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James Wigand, the FDIC’s Complexity Czar

His job is to make sure financial giants can go out of business in an orderly way

James Wigand is the head of the Federal Deposit Insurance Corp.’s grandly named Office of Complex Financial Institutions, created by the 2010 Dodd-Frank Act. He will have a $60 million annual budget and a 156-member staff to monitor the health of the country’s 22 largest banks—and dismantle them if they run into trouble. His digs come complete with a 65-inch video screen, mounted in a conference room, that can connect him to any FDIC office in the country when a crisis erupts. What he doesn’t have is the ability to unwind lenders’ international operations or public confidence that the too-big-to-fail era is over. “A segment of the market won’t believe it until the authority is used,” says Wigand, 55. “I hope we never have to use it, but we’ve been given the power. So once it’s used, the market will believe.”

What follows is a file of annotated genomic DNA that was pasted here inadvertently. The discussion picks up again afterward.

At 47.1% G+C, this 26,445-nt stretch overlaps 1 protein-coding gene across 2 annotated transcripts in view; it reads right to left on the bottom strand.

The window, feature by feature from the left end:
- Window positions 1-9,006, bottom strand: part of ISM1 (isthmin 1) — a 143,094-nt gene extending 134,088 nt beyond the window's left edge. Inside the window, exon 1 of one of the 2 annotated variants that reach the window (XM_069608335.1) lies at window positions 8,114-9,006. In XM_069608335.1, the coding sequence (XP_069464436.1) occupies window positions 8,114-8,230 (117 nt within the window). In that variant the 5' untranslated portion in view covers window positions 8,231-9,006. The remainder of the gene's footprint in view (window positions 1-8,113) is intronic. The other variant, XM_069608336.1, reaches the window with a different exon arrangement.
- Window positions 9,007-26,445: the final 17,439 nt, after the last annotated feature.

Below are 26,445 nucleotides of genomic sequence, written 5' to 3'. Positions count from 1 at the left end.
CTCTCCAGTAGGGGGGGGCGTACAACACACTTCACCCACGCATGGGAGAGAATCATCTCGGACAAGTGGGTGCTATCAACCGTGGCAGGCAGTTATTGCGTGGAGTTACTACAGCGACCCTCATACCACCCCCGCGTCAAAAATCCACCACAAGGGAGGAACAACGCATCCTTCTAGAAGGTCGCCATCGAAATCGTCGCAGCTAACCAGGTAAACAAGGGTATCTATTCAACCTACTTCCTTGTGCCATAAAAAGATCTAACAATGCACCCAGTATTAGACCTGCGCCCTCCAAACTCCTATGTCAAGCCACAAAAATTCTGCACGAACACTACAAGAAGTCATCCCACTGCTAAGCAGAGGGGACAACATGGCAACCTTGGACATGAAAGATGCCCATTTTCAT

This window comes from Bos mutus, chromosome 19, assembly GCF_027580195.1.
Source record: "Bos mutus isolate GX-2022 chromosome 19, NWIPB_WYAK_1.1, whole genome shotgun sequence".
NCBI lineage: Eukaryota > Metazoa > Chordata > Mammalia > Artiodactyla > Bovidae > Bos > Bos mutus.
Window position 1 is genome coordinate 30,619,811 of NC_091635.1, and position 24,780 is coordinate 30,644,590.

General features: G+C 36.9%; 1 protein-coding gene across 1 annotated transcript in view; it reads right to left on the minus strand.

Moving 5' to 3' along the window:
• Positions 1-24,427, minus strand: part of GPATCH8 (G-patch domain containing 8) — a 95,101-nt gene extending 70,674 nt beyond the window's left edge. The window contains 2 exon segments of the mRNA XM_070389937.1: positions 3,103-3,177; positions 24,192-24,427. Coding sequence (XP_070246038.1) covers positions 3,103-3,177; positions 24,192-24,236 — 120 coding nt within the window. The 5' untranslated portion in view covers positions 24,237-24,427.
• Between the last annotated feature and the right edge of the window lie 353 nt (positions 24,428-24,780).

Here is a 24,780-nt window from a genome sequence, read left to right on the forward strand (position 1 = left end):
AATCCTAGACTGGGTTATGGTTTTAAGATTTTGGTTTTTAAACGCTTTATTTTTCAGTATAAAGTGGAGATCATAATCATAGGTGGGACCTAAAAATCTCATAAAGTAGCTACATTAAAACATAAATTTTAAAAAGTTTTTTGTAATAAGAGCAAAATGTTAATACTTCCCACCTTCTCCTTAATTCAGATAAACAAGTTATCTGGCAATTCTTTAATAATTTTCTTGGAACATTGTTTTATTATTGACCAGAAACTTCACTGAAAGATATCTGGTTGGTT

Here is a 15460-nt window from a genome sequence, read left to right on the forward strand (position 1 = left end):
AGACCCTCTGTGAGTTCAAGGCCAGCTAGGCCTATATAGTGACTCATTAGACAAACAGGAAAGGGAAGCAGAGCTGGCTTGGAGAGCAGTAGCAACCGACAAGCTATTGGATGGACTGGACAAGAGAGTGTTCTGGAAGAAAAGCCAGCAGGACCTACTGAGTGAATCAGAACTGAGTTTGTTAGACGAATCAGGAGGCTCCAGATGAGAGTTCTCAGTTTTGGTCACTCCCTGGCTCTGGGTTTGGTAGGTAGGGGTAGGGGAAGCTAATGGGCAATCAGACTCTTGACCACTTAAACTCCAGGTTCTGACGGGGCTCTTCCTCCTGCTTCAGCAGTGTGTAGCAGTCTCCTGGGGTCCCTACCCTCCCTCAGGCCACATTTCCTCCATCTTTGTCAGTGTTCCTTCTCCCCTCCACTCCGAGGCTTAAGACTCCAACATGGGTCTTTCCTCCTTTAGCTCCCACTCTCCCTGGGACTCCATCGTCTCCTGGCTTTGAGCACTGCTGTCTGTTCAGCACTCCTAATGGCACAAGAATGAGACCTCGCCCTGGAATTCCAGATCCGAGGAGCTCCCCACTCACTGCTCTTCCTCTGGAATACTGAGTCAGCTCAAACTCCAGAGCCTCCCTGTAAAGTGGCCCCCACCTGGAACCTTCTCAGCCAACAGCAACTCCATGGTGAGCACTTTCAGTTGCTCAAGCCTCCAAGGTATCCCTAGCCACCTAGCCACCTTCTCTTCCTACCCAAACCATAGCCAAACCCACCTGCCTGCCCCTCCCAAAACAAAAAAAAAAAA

Doubts about whether the government will let the largest banks go under have plagued Wigand’s office since its inception last year. Even with his new authority and resources, Wigand will need approval from the Treasury Dept. before seizing a big bank. Standard & Poor’s and Moody’s Investors Service are still basing their ratings of U.S. banks partly on the likelihood of government bailouts. “The orderly liquidation powers that Dodd-Frank Act gives to regulators will not by themselves prevent future government support of a handful of individual financial institutions,” S&P said in July after reviewing the FDIC’s new resolution powers. The company also said Bank of America and Citigroup, the No. 1 and No. 3 U.S. lenders by assets, would have ratings two levels lower if it weren’t for what S&P considers implicit government backing. Moody’s said on Sept. 21 that it “continues to see the probability of support for highly interconnected, systemically important institutions as very high.”